IPF

“We can and will do better” – An interview on pulmonary fibrosis with Dr. Jeff Swigris

Just this past month, a few members of the PatientsLikeMe Team (Arianne, Dave and Rishi) traveled to La Jolla, CA for the Pulmonary Fibrosis Foundation Summit. It was quite the mixed crowd (with patients, clinicians and researchers), and it gave them (and everyone at PatientsLikeMe) a chance to learn more about pulmonary fibrosis (PF) from different points of view. Thank you to everyone who stopped by our exhibit booth and for sharing your experiences. While they were there, the team had the chance to interview Dr. Jeff Swigris. He’s an Associate Professor of Medicine at National Jewish Health in Denver and has been working with PF patients for almost two decades. He’s published over 65 articles on interstitial lung disease (ILD), most on IPF, and he has a special interest in Patient Reported Outcomes (PROs) and patients’ Quality of Life (QOL). Dr. Swigris is also the Director of the Participation Program for Pulmonary Fibrosis (P3F), an online resource for patients, caregivers or anyone interested in learning more about PF. On the P3F website, patients and caregivers can also find out about studies they can currently enroll in. Right now, the P3F is currently enrolling for a study that aims to …

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As 2013 winds down… Part I

We wanted to take a quick look back and share how the PatientsLikeMe community has continued to change healthcare for good over the last year. Thousands of members added their voices to real-time research, all while providing support to one another and sharing about their personal health experiences. It really is a group effort, so a big shout out and thank you to everyone in the community. Here are some highlights from 365 days of donating data, sharing experiences and learning more, together… What were some of the hottest topics in the forums? ALS/MND – Burning eyes Multiple sclerosis – How multiple sclerosis impacts your emotions Pulmonary fibrosis – The famous cough Psoriasis – Sun! Help or not?  Parkinson’s – PD and constipation Fibromyalgia – You look perfectly healthy Mental Health and Behavior – Identity crisis Who shared their story on the PatientsLikeMe blog? Alkaptonuria – Carolyn Multiple sclerosis – Marcia, Ted, Geof, Monica, Alys and Tricia Psoriasis – Maria, David and Erica Pulmonary fibrosis – Lori, Keith & Sarah, Jeff and Kim More than 8,000 members donated their data to a PatientsLikeMe survey, including… The 5-part Uncovering Psoriasis survey Diabetes and Stress Epilepsy “Rescue Medications” “Are You Sleeping?” insomnia …

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“Sleep has become a process.” Checking in with idiopathic pulmonary fibrosis patient and PatientsLikeMe member Lori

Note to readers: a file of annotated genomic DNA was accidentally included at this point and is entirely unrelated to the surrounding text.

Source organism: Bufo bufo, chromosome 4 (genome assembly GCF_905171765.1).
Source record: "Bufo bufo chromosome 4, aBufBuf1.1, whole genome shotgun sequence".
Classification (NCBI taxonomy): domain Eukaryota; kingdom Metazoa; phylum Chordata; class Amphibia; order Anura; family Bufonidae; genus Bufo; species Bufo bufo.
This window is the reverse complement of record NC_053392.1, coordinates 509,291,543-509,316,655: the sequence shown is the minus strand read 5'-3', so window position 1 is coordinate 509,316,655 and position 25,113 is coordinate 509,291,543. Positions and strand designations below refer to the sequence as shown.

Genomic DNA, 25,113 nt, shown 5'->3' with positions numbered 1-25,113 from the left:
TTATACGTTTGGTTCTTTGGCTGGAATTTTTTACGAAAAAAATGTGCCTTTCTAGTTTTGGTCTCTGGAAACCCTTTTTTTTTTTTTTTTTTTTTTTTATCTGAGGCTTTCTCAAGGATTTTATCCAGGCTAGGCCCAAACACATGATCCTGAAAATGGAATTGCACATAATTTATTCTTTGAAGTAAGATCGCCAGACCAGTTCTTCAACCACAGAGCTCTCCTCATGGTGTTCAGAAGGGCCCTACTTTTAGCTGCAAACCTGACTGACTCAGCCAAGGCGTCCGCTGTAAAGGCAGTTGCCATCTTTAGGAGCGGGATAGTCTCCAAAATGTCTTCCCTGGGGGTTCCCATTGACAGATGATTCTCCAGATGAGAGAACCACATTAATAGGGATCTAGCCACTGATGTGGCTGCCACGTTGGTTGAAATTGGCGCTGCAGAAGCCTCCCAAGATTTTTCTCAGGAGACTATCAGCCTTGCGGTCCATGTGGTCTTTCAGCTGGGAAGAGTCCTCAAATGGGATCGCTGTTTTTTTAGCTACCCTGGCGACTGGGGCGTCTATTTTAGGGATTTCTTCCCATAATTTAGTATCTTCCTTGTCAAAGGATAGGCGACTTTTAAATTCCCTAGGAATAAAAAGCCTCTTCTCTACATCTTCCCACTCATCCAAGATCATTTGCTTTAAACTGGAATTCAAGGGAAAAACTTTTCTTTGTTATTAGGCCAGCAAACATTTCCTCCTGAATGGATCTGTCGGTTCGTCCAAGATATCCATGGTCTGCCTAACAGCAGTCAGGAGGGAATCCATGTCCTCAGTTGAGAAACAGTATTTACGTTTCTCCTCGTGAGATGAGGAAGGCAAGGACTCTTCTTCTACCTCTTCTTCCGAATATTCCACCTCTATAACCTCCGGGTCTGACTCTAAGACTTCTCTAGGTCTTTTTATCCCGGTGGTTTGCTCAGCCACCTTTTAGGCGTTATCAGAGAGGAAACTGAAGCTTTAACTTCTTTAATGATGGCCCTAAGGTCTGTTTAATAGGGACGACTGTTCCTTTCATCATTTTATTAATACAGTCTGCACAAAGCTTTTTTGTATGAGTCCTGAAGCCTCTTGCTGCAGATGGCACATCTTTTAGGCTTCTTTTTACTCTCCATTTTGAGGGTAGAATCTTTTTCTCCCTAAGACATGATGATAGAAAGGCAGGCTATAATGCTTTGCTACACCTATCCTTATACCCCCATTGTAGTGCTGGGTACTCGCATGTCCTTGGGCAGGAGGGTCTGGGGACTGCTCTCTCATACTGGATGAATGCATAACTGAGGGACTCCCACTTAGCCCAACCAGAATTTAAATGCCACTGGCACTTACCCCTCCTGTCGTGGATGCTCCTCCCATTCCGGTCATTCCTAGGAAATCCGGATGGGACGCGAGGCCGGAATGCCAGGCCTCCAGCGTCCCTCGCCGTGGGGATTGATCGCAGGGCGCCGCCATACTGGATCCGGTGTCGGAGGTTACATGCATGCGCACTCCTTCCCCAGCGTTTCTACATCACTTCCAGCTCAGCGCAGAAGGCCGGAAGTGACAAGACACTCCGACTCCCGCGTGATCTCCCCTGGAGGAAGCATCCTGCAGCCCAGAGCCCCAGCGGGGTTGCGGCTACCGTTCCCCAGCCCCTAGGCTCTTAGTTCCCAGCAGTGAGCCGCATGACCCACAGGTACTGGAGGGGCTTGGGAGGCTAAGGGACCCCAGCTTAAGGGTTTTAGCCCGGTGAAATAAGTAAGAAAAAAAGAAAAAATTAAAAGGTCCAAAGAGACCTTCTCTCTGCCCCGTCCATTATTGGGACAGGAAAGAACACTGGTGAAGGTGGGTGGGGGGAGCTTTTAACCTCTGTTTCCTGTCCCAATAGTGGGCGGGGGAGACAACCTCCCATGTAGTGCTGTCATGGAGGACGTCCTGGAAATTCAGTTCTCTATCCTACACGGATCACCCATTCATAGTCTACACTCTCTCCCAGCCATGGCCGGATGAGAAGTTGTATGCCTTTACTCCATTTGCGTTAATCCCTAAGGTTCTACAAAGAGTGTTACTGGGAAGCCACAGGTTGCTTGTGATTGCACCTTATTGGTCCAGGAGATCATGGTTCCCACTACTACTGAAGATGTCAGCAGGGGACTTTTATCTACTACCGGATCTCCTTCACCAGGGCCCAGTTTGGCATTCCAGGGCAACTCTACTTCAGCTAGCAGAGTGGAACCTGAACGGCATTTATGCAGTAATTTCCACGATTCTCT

Some of you probably remember seeing her on the PatientsLikeMe blog before. Lori is living with idiopathic pulmonary fibrosis, and when we first chatted with her last July, she shared her experiences with blogging, the difficulty in finding the right diagnosis and how connecting with others has positively impacted her life. For our “Are You Sleeping?” initiative, the PatientsLikeMe community is taking a closer look at how sleep impacts our health, but also how our health affects sleep. Check out what Lori has to say about it in our follow-up interview with her. Don’t forget to check out Lori’s blog too, called Reality Gasps. She balances stories of her daily struggles with dashes of humor that can make anyone laugh. How have you been doing since the last time we talked? It looks like you said on your blog that you broke an ankle?!   I did break my ankle and had to have surgery to put in a plate and 8 screws! I had refilled the bubbler on my concentrator and didn’t realize I hadn’t screwed it back on just right. As a result, I wasn’t getting enough oxygen and when I stood up, my sats dropped quickly.  I collapsed …

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PatientsLikeMe creates largest open registry of IPF patients in the world

Community One of Website’s Fastest Growing; Reveals Real-World Picture Of Daily Life With the Rare Lung Disease CAMBRIDGE, Mass.— August 22, 2013—In a few short months, PatientsLikeMe has created the largest open registry of idiopathic pulmonary fibrosis (IPF) patients online, and some of the most current patient-reported data on the disease. The information the community has shared is providing new clues about the condition and giving a rare look into what it is like to live daily with a disease that has no known cause or cure. According to the National Institutes of Health, pulmonary fibrosis causes scarring in deep lung tissue over time, making it harder for the lungs to move oxygen into the bloodstream. Cases where the cause of the disease is unknown are called IPF and usually affect middle-aged and older adults, more typically men, and an estimated 100,000 people in the United States. The company’s focus on IPF accelerated earlier this year when it announced a collaboration with Boehringer Ingelheim to enhance its IPF patient community. Now more than 900 IPF patients use PatientsLikeMe to monitor their health and share information about their experiences with the condition. They can also connect with others like them and …

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“Retooling my attitude.” An interview with idiopathic pulmonary fibrosis patient & PatientsLikeMe member Lori